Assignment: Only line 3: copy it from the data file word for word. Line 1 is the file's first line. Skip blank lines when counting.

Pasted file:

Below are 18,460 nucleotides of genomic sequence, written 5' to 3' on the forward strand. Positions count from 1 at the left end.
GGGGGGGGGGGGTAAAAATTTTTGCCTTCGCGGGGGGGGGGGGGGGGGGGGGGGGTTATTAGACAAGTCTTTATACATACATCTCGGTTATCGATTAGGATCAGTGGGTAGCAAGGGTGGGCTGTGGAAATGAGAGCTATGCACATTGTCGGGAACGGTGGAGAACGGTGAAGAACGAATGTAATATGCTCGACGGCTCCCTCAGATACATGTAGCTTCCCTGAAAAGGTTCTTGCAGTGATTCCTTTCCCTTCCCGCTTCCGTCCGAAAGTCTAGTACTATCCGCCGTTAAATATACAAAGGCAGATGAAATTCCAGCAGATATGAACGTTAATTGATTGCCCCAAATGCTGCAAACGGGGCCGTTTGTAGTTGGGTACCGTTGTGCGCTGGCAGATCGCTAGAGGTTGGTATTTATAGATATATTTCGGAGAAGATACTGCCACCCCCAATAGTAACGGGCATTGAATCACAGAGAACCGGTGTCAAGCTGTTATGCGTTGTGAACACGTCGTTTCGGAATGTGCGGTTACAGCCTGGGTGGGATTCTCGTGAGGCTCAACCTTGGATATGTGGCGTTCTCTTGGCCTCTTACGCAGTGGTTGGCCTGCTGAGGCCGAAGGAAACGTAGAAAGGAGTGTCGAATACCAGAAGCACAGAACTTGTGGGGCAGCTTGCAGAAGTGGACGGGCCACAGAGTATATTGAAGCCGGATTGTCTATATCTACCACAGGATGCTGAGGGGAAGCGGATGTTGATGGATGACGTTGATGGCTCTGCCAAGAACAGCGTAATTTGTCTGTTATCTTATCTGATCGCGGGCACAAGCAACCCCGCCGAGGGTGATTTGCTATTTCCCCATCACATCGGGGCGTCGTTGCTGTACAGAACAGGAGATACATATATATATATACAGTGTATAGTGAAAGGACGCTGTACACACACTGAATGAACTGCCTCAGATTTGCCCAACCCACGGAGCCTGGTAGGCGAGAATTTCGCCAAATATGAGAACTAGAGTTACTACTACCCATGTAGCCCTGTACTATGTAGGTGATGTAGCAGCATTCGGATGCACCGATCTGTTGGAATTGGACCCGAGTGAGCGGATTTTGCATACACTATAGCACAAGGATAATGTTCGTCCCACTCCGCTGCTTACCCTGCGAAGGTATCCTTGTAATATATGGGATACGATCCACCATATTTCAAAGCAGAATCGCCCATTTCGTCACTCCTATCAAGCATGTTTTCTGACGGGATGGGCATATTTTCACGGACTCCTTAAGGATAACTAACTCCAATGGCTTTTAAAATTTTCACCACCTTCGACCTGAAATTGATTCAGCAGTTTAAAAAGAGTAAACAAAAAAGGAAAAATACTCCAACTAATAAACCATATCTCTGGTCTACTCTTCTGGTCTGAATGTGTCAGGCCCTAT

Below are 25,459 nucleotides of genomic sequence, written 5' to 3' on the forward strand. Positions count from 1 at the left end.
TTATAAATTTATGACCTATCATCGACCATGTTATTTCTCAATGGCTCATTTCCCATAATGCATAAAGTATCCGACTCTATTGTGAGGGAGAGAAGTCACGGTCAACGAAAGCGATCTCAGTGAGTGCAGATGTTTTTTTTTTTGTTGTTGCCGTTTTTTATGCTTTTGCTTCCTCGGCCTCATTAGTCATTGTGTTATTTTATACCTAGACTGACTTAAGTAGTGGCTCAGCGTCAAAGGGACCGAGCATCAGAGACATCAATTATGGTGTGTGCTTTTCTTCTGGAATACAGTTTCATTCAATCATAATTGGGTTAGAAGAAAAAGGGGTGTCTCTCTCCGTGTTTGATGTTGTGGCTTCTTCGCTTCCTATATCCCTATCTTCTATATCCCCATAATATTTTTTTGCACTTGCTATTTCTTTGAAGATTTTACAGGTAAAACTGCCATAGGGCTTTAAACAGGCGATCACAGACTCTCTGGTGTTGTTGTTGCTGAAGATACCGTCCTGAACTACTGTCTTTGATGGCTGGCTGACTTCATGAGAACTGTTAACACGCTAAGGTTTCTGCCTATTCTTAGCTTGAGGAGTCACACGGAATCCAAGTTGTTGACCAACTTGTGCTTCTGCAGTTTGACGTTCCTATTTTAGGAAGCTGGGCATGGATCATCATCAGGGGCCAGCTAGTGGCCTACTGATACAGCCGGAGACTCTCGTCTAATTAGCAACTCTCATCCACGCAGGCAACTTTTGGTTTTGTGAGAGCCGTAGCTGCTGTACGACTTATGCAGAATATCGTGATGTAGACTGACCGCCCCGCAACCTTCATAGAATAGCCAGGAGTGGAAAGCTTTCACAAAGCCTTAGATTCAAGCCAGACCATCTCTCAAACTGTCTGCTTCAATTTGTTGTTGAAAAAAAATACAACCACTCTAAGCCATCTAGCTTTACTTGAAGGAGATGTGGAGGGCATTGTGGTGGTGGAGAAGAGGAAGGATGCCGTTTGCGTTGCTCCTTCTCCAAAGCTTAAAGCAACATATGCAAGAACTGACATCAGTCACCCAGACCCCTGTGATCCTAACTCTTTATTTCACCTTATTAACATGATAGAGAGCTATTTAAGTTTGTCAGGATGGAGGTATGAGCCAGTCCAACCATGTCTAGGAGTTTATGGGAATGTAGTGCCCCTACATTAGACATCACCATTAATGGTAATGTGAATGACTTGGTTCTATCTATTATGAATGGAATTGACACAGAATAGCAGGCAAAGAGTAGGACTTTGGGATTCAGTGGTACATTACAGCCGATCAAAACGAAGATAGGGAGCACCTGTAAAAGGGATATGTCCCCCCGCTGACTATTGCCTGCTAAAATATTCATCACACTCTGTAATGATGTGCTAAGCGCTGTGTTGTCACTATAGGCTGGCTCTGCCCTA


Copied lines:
Below are 25,459 nucleotides of genomic sequence, written 5' to 3' on the forward strand. Positions count from 1 at the left end.